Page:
I mean, if you don’t print it, you have to steal it. You have to raise taxes and raise taxes. And every time you raise taxes, whatever you’re taxing, you discourage the production/consumption of that. When you tax businesses, you discourage people from investing in businesses because you’re taking their stuff.
Trish Regan: And ultimately, any way you slice it, it’s going to have a negative effect on the American economy. And what gets me Grover is that so many of these politicians, they think it’s going to be popular to say, “Hey, we’re out there for the little guy, we’re out here trying to help the middle class, we’re out here trying to help the poor.” When in fact, Grover, in either scenario that you just mentioned, whether you’re printing money and you’ve got inflation or whether you’re taxing everybody and taking money away and therefore people don’t invest in the things that they should invest in, either way you’re hurting the middle class and the poor.
Grover Norquist: Oh, absolutely. One of the biggest lies in this whole production is Biden’s saying, “Well, you, you won’t have to pay for this. Remember this is the zero cost for you. We are going to take $1 trillion from corporations and $1 trillion from pastors, small businesses that pay their taxes to the individual income tax.” And that’s $2 trillion.
And then there’s some other stuff, we’re going to tax cigarette smokers, very few of whom make $400,000 a year. And vapers, very few of whom make $400,000 a year. But the corporate income tax, 30 to 70% of the corporate income tax in dollars. if you could take a trillion in corporate income tax hikes, 30 to 70%. So 300 billion to 700 billion is paid for by lower wages for workers. And these are the sort of more liberal economists, think it’s about 30% more.
What I would consider robust thinking economists who’ve taken more things into effect, say it’s more like $700 billion. This is a massive cut in the pay of working Americans. And you see that, again, by reverse engineering, you look at the Trump tax cut, the Trump tax cut across the board, corporate income tax reduction. What happened in year two, 2019?
That year, the family of four – median-income family of four, dead-center-middle-class family of four – got an increased pay in that one year… $4,400. Household income… $4,400, a 6.8% increase. This is what happens when you cut business taxes, businesses invest more per worker. They become more productive and you have to pay them more because being more productive, they could go someplace else too.
And other people, other companies, competing companies, are hiring people and they’re making their workers more productive. If you have less capital per worker, you have lower pay. We make more money than people in Bangladesh. Not because we’re nicer, but because we have more invested capital per person. We don’t plow behind cattle, we have tractors.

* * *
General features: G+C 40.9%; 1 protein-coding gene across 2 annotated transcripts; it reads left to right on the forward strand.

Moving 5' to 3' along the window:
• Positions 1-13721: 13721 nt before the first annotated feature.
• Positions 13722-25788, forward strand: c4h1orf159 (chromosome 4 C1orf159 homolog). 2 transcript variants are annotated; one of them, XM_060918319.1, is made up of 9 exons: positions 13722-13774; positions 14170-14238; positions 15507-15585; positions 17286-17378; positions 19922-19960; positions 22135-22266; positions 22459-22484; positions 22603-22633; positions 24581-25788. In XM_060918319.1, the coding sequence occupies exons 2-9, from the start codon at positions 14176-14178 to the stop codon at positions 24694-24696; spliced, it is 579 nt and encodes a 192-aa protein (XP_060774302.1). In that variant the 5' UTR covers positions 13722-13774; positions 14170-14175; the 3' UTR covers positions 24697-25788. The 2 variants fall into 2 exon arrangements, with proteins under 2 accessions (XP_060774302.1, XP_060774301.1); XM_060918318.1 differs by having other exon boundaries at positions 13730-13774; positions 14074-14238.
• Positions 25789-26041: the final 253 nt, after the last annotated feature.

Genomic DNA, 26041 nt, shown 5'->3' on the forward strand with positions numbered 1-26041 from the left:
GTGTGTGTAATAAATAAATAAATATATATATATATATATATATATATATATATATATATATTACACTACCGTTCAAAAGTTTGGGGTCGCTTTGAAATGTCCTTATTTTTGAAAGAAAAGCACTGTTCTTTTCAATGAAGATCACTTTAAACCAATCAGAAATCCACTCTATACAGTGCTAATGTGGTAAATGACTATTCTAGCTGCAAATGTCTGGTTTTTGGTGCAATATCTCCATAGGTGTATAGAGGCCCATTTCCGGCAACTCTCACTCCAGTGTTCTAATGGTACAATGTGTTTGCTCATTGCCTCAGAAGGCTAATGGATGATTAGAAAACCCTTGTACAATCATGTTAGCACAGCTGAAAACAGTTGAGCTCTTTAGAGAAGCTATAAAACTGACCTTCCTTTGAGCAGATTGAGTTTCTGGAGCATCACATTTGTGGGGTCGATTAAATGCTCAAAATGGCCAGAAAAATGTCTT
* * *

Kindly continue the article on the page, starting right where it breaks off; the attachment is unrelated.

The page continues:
Trish Regan: The other sort of misnomer here, and it really irritates me, is the idea that the wealthy – and I’m not even going to use the wealthy because, by the way, it’s not like he brought back or did a darn thing about the carried interest private equity tax loophole, OK?
So it’s not really – he has this idea that somehow the rich need to pay their fair share unless, of course, I guess you’re a private equity banker and then you get to declare your income as investment, but let’s leave that one aside. The idea that somehow if you’re rich, you’re not paying enough. And I’m like, “But wait a second. The people that are actually paying the taxes, they’re actually paying all of them, right?”
I mean, the 1% paying 40% over 40% of taxes, you’ve got the top 10% paying nearly 30%. And I think this is an important statistic for people to remember. You guys may have come out with this 61% of Americans did not pay any federal income tax in 2020. My goodness. So it’s like at some point you’re trying to get blood from a stone. I mean, you can only go back to the well I guess so many times.
Grover Norquist: Well, and they’ve kept pushing that up. And by the way, every time that Republicans cut marginal tax rates, those percentages of all the revenue raised by higher-income people go up. Because people invest more and save more and create more wealth and more capital gains and more income and more jobs for other people. And it does exactly that. It moves up the income brackets who ends up paying for it.